There's a significant controversy over the value of games that are designed to improve people's mental faculties, as some studies have indicated that brain training only helps prepare you for similar tasks, while others indicate that general improvements are possible. But there turns out to be a type of game that is known to boost a variety of skills, from decision making to tracking multiple objects: standard action games. A study, released today by Current Biology attempts to explain how these video games can produce such wide-ranging improvements.
The authors of the study argue that the root of all these tasks involves making a probabilistic inference, where complete information is missing, so people have to make a best guess based on known odds. Video gaming, in their view, increases the efficiency at which people can process the odds and make an accurate decision—gamers simply can do more with less. As a result, any task of this sort sees benefits.
The work started with two sets of subjects, gamers and non-gamers. Both were shown a screen that had a set of randomly moving dots, and asked to determine whether there was any coherent motion, meaning that, despite the apparent randomness, the dots had a tendency to head in a single direction. The participants had to decide when they had seen enough motion to make a decision, and they also had to pick an accurate direction. The former involves a probability judgement: have you seen enough to know that you can detect a trend?
When set loose on this task, both groups performed equally well in terms of accuracy, but the gamers produced the response more quickly than their peers. The same thing happened when the test was switched to a similar task based on tonal differences, indicating the success of gamers wasn't simply the result of their focus on visual cues.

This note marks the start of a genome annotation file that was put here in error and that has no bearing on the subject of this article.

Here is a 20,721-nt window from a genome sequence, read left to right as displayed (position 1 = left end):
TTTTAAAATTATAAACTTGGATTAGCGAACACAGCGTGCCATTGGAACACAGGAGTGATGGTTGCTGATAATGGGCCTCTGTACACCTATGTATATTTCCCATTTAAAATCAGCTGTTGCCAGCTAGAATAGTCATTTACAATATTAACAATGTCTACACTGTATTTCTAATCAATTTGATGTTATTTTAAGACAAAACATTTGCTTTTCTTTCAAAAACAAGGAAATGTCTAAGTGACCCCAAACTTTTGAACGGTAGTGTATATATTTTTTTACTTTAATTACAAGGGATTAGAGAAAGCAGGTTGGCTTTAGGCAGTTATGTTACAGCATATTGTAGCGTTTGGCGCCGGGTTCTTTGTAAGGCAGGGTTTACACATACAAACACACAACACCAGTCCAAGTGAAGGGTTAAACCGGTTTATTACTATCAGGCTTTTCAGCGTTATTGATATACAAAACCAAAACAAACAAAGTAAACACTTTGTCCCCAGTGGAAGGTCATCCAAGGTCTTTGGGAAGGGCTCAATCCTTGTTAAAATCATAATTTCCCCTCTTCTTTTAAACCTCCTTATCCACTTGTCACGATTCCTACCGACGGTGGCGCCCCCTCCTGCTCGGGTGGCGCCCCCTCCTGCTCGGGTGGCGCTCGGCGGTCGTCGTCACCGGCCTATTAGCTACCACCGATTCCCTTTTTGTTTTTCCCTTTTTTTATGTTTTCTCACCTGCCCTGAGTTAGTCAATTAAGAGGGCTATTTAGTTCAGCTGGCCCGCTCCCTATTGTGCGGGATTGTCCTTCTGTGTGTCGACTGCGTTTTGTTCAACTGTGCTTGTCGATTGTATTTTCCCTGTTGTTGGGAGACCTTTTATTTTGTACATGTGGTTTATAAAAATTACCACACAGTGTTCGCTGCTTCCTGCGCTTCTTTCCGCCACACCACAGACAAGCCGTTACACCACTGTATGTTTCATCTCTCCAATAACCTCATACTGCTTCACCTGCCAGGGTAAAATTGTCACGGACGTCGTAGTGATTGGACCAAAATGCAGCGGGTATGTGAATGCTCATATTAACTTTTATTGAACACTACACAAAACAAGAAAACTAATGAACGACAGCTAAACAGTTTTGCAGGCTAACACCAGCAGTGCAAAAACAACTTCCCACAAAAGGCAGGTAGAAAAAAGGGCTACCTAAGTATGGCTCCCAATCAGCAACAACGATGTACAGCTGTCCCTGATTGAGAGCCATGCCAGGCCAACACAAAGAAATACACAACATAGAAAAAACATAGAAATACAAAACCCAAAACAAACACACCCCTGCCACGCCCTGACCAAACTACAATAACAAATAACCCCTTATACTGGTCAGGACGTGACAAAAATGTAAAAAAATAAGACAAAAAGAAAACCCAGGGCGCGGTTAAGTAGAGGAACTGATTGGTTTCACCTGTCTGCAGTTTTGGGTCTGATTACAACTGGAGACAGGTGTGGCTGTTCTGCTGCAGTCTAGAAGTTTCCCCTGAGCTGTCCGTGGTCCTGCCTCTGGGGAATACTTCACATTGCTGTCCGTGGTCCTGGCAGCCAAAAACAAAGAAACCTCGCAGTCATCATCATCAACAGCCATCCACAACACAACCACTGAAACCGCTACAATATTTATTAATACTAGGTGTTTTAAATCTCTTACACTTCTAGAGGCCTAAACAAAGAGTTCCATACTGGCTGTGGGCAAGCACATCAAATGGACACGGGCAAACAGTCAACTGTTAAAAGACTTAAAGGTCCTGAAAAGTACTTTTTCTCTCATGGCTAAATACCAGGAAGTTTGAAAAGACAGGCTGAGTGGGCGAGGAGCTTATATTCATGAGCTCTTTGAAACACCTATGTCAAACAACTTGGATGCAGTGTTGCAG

Of course, as the authors note, this doesn't demonstrate causation: "It could also be the case that [video game players] are individuals who have been born with improved abilities at performing probabilistic inferences." To rule this out, they took the non-gamers and gave them 50 hours of training and practice on action games (a control group learned to play slower-paced games). After the training, the same sort of pattern emerged, with the action gamers displaying an enhanced decision time.
The other issue they controlled for was twitchiness—gamers might get the task done more quickly simply because they could hit the key required to complete it faster. To eliminate this possibility, they showed the random motion (or played the tone) for fixed periods of time, and then let the subjects provide an answer at their leisure. When the time allowed for the test was short, gamers were more accurate than their peers. Overall, this supports the conclusion that they can do more with less information.
How might this actually work on the biological level? The authors favor a model where there's a two-part system for judging probabilities: one part registers the relevant information, then transfers it to a second that integrates the information and makes a probability judgment. They argue that gaming enhances the connection between the two, allowing more information to be transferred per unit time. With the additional info, the part of the brain that performs the evaluation can do so more quickly.
Why should gaming exercise this bit of the brain? In short, because action games place a premium on variety and novelty. "Unlike standard learning paradigms, which have a highly specific solution," they argue, "there is no such specific solution in action video games because situations are rarely, if ever, repeated."
The last question they address is why, if this sort of sped-up evaluation is so useful for a variety of tasks, aren't we all born with the abilities of gamers? Here, they claim to have information that they've not yet published, which indicates that shuffling too much information to the evaluation center actually overloads it, leading to poor performance. We'll have to see if that paper ever makes it to press before evaluating whether that's the case.